SMILLA'S SENSE OF SNOW
Review by Alex Haberstroh
Julia Ormond, Gabriel Bryne, Richard Harris, Vanessa Redgrave
Director: Bille August
Audio: Dolby Digital Mono 5.1, Dolby Surround (English and French)
Video: 2.35:1 Anamorphic Widescreen
Studio: 20th Century Fox
Features: See Review
Length: 125 Minutes
Release Date: March 13, 2001
Of all the movies to come out in 1997, Smilla’s Sense of Snow was one of the ones that fell through the cracks, even in the quiet movie release month of March, as it had to compete with much better films like Donnie Brasco (coincidentally released in March as well).
In terms of ingredients for success, Smilla’s should have had just a good as footing most films. For one, star Julia Ormond was just as much a dish as she was in films like Sabrina (shudder), First Knight (shudder again) and Legends of the Fall (thankfully I hadn’t started dating when that came out), and should have established her name at least in the romance film genre. Second, she had a pretty good supporting cast in Gabriel Bryne, Richard Harris, and a tiny cameo by Vanessa Redgrave. So, what went wrong?
movie begins with an interesting premise: a young Inuit boy from a neighboring
apartment who befriends Smilla (Ormond) dies by falling off their five-story
apartment building. Smilla, half
Inuit herself and an expert in everything concerning snow/ice, recognizes that
the boy’s death was no accident and that there is a cover-up of mass
proportions going on.
I enjoyed the acting (although I don’t understand how Gabriel Bryne gets to do a sex scene in every film, is it the Irish accent ladies?) and the way the filmmakers justified the relationship between the young boy and Smilla through flashbacks, making it believable that her character, who seems so emotionally barren, would actually have such a stake in finding the boy’s killer. Yet the movie pauses on this point for much too long, going overboard with slow motion scenes and cute moments between Smilla and the boy. As a result, the film’s pacing takes a major turn toward the slow side around the half way mark.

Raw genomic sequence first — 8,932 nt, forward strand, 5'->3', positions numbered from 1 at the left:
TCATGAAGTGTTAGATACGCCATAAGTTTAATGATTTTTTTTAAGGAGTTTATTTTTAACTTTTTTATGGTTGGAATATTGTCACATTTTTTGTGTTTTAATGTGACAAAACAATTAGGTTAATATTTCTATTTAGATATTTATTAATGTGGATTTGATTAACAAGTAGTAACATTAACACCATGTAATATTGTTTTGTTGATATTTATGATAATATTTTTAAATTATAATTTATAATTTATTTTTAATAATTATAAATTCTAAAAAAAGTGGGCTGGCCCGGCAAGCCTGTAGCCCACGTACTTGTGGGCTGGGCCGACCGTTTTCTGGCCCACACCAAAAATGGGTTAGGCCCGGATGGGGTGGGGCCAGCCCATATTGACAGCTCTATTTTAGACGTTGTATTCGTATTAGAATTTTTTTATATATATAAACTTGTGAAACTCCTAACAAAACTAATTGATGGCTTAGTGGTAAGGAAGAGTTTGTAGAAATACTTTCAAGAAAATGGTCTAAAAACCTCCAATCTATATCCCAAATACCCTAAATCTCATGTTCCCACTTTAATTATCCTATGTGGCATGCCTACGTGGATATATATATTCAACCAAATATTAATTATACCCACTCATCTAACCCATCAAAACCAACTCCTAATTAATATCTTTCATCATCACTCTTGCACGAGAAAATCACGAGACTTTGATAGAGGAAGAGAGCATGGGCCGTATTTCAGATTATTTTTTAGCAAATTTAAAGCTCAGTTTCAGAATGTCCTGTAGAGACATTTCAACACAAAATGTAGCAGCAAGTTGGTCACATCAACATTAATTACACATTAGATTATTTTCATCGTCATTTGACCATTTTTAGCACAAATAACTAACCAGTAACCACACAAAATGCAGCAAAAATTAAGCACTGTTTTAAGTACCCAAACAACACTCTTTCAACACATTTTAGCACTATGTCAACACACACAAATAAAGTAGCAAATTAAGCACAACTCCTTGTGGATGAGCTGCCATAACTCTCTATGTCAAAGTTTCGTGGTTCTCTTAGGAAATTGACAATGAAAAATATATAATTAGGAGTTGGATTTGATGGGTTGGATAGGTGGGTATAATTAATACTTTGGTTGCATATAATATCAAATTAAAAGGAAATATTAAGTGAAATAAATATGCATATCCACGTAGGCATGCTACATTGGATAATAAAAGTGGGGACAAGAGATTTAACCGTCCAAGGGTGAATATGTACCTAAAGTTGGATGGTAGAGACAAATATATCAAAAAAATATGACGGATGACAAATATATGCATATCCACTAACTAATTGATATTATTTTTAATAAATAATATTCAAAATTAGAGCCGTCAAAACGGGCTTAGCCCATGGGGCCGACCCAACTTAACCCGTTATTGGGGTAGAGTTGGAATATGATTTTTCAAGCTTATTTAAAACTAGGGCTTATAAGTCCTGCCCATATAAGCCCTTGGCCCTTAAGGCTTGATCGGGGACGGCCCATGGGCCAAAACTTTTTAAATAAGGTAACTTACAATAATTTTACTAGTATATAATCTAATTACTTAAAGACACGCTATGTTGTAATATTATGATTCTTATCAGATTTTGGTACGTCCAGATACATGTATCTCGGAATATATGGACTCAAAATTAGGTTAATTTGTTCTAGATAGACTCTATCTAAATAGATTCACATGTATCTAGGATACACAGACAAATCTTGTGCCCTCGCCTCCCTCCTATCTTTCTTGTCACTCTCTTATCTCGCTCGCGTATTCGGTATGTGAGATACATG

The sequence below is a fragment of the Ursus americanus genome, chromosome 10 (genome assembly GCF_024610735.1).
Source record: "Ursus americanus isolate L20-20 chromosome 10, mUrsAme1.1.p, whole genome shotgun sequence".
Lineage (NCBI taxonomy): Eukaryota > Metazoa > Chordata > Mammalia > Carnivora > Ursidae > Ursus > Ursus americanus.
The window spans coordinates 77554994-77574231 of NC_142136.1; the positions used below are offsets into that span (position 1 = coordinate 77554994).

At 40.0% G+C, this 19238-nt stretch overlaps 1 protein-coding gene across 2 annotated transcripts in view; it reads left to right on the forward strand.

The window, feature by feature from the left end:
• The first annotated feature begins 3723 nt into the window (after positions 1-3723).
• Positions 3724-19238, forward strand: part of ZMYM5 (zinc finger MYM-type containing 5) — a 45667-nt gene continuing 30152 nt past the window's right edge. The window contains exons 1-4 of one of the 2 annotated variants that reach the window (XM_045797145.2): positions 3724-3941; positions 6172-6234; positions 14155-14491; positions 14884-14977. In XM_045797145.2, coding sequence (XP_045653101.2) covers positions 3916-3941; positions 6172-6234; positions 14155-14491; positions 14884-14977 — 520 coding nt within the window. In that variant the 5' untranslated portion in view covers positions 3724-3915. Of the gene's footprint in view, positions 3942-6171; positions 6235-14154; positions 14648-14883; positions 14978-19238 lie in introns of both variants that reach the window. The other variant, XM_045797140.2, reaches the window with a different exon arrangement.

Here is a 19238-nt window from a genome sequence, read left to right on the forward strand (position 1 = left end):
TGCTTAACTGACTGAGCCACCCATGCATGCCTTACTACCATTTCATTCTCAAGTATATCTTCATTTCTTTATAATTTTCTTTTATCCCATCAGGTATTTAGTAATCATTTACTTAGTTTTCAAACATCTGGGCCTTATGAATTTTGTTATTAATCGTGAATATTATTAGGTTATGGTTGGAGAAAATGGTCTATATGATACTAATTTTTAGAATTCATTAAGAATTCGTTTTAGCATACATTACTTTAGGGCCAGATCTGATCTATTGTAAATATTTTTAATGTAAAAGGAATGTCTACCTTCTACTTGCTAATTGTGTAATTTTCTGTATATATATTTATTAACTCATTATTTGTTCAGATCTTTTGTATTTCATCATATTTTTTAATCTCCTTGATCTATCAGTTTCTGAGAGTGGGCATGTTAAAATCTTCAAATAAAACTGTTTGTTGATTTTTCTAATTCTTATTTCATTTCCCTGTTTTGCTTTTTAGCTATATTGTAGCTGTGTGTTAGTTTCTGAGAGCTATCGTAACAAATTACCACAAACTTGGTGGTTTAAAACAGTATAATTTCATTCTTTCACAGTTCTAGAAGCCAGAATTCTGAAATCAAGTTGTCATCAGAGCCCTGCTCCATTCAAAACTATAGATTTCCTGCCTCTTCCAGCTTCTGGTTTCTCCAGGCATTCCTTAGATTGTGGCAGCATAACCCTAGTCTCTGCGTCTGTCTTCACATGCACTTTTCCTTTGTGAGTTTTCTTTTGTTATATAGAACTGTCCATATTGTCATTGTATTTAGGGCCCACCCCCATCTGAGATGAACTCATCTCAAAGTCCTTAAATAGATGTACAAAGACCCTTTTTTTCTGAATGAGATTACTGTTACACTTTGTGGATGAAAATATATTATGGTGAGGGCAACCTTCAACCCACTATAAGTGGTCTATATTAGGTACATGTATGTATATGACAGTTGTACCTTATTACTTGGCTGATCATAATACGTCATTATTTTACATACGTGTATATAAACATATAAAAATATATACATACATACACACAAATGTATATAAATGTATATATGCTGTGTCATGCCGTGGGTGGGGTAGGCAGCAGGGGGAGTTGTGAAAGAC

Unfortunately, by the time the pacing in the film does begin to pick up its belabored pace, the plot has gone somewhat towards the fantastical. The original theme of a woman’s quest to find how and what killed a young Inuit boy becomes a crazy rip-off of the plot of “Ice,” one of the first X-Files episodes, in which artic worms that should have died out in the last ice age, invade peoples’ bodies and control them/kill them.
While the film was somewhat entertaining, inconsistent pacing and weird plot twists kept it from clawing its way into the three or four-star rating category. Recommended for a rental, but I’d leave it at that.
first movie ever filmed in Greenland, the video generally performs well and
overall keeps its integrity. I
noticed slight problems with dirt and graininess in the opening scene that ended
a few minutes in. What seemed to be
an overall softness ended a few minutes in as well.
The sound is
particularly in the front soundstage, with dialogue mostly in the center
channel. As well, there is ambient
music and sounds, such as cars driving by, which go throughout all the speakers.
The sound quality here is nothing that would push one out of their seat,
but this is a solid transfer nonetheless.
Included first is a five-minute featurette on the film locations (primarily Copenhagen, Denmark and Greenland), and how the actors were humbled about being in Greenland because of how small they felt amongst nature’s glory (overall, about as interesting as hearing Barbara Streisand’s political opinions). Next was a trailer for Smilla’s Sense of Snow, and finally, as you might of heard about in Gordon’s piece, trailers for other upcoming Fox DVD releases, Inventing the Abbots, The Ice Storm, Grand Canyon, etc. Yawn.
In conclusion, Smilla’s Sense of Snow is a rather mediocre film that could have been a lot better if it was more coherent. The DVD boasts an average transfer with weak supplements. Recommended for a rental if another supposed “storm of the century” causes the majority of the newer DVD releases to be taken out already.